This UK-based website, Unsung Stories, is doing some seriously good literature, ADULT literature, mind you (as in some of the content may not be appropriate for your kids).
Ever since I wrote my first review about Unsung Stories, I’ve received three different kinds of emails. The first ones are free fiction, short stories delivered to your inbox. They are witty, spaced well enough apart so they do not feel like spam, and really enjoyable. My favorite so far was Fast as Lightning, Still as Stone by Michelle Ann King.
It could have been the police, or it could have been Critch, or one of his runners. The message would have been delivered in different words, but it would have amounted to the same thing: someone who wasn’t really sorry saying, Sorry, your sister’s dead.
When a message is delivered to her door, the narrator sits by and pops up a drink, she doesn’t want to open her place, she doesn’t want to let anyone in. What is outside? If you want to find out, you can read the entire story online.
The second type of e-mails I get are novellas, Unsung Shorts, delivered in PDF, Epub, or MOBI formats. Since I am now a loyal subscriber, I get them before they are published on the Unsung website. So it made my skin crawl to have read Lucidity by Esther Saxey, because I get to be the first to tell you about it.
My first year of love was ennobling. The next two were pathetic. By the time I was fourteen, I’d heard jokes and rumours about sex and drugs: what they were and where to get them. I knew about Lucidity and I had to try it.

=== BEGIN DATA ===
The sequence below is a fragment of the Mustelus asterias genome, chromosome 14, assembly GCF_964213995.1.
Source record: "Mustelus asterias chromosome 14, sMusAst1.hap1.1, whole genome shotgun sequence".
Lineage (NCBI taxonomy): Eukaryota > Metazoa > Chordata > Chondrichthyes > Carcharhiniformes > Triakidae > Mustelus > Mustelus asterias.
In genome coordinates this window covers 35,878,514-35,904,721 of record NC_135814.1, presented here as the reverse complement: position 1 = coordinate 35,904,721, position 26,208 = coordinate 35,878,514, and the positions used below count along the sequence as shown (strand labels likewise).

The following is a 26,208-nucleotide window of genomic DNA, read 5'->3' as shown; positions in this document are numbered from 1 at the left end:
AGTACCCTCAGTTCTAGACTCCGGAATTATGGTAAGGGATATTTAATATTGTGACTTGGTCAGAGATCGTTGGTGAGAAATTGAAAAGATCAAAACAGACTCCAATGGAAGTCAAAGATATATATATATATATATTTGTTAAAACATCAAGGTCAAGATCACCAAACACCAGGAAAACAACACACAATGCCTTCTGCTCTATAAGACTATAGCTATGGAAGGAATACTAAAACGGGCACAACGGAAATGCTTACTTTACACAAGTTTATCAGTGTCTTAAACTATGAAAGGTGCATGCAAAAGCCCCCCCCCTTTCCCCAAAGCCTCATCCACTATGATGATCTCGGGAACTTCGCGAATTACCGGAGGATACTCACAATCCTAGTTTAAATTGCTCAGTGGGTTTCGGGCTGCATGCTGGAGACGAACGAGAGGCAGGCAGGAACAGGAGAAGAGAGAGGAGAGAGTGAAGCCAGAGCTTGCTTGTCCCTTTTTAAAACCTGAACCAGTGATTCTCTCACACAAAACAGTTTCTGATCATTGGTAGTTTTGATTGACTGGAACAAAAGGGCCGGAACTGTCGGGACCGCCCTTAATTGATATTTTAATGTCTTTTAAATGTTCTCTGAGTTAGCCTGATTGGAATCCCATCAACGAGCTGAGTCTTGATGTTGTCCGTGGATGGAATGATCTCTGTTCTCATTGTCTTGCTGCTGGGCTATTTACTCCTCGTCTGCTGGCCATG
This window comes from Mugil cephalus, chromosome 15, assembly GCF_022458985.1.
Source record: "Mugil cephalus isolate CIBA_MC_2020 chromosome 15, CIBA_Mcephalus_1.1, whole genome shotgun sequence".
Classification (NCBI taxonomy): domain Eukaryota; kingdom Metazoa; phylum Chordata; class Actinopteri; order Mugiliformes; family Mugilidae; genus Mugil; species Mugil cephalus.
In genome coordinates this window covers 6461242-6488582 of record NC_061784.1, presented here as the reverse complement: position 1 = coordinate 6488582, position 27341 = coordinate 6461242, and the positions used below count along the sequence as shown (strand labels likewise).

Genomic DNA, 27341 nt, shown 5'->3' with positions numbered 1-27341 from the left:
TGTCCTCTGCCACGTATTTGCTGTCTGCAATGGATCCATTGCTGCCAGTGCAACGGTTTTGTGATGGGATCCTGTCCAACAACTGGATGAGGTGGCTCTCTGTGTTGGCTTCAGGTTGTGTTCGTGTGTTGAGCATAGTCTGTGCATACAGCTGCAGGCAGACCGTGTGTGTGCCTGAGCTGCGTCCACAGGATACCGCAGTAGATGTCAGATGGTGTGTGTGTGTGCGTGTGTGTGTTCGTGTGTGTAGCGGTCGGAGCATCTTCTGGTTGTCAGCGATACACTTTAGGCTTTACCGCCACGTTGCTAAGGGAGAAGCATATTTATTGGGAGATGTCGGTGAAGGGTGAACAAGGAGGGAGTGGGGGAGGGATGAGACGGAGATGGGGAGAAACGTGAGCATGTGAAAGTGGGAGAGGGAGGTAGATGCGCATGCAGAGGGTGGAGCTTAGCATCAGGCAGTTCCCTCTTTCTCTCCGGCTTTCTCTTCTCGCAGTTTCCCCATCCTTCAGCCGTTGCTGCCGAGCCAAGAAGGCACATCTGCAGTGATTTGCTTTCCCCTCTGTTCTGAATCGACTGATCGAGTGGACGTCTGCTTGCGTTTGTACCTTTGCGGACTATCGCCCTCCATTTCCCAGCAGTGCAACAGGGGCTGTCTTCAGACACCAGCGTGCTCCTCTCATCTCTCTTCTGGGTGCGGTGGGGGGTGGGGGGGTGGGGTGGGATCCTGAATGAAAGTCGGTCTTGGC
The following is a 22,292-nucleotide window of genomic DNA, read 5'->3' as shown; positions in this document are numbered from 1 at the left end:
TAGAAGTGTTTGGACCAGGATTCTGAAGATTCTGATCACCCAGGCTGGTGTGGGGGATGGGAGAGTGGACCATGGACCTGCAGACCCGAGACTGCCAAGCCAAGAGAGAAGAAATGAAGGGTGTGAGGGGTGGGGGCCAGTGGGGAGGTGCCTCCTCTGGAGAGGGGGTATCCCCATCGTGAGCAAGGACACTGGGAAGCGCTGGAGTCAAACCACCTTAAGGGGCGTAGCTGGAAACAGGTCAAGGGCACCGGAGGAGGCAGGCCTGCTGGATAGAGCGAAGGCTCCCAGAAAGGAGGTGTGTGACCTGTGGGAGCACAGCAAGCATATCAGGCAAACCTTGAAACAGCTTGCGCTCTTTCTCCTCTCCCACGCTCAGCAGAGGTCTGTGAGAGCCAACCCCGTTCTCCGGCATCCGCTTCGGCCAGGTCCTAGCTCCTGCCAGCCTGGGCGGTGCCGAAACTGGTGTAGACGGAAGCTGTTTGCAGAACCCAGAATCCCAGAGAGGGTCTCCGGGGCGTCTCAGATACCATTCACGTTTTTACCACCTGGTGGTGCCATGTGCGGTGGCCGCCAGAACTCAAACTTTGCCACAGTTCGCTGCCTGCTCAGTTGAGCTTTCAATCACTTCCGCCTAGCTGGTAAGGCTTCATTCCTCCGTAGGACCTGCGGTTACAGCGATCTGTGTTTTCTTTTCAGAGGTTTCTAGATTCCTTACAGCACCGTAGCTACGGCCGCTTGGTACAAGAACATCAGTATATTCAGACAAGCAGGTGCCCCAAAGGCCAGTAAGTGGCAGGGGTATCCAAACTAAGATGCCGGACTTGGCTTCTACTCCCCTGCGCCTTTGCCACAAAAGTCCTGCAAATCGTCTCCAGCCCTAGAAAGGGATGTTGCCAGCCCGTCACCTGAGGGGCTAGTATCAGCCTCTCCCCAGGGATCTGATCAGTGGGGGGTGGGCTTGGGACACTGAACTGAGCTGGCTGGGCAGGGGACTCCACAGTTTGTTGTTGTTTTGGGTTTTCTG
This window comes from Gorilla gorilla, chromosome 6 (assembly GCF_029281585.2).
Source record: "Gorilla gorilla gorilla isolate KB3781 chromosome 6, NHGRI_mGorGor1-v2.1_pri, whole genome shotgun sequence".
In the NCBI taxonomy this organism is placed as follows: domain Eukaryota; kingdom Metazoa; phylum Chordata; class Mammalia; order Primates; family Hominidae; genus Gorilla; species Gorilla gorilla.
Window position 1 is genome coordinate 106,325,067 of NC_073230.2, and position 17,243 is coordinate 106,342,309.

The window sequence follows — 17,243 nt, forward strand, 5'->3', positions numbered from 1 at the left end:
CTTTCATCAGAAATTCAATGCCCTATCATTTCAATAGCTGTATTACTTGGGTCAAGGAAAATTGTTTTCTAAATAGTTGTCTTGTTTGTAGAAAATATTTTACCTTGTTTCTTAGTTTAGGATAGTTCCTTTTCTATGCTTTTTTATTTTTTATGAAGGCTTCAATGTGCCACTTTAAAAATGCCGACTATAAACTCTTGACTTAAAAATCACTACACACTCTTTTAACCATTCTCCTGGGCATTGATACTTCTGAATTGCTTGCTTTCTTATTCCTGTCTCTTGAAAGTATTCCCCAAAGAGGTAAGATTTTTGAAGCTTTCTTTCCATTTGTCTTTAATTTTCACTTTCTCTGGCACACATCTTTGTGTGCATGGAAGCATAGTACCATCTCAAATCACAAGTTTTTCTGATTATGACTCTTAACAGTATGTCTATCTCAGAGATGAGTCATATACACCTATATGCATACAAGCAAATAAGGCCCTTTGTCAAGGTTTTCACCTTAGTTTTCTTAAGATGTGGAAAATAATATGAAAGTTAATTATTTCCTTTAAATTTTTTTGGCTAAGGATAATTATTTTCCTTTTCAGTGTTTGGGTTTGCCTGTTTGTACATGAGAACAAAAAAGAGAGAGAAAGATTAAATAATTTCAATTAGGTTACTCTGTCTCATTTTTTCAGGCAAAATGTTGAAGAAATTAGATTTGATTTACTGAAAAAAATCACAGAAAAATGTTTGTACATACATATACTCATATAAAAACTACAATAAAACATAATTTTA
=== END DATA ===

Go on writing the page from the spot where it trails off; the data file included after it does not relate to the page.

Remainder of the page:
What is Lucidity? It is a drug that allows you to build lucid dreams. When a fourteen-year-old boy wants to kiss his dream love, he takes the drug and builds up a detailed dream world, where he can visit him night after night. But the drug has a quirk: it will always bring you back to the landscape of your first dream, with your first love, and as you grow old he becomes younger… and when you try to lucidly change that, it all goes awry…
Lucidity will be published in February on the Unsung website, so it is definitely worth it to sign up.
They have longer books, such as The Speckled God by Marc Joan.
Auditor Joki de Souza disappeared in the sweltering jungles of southern India, during the Hindu festival of Nag Panchami. All that we really know is that he killed a cobra that was worshiped by the peasants. But is that all? His disappearance is pieced together through interviews, faded sketches in old notebooks and the half-memories of old men. The Speckled God is a story of deified snakes and dark idols, of the cult of Mother Jakkamma and the dangers of misunderstanding the world’s isolated places.
I found the prose a bit too rich with this one, but the actual god itself was definitely worth it.
Disclaimer: I received one of these books for review purposes, but all the other stories come for free and I really enjoy them.
Featured images by Unsung Stories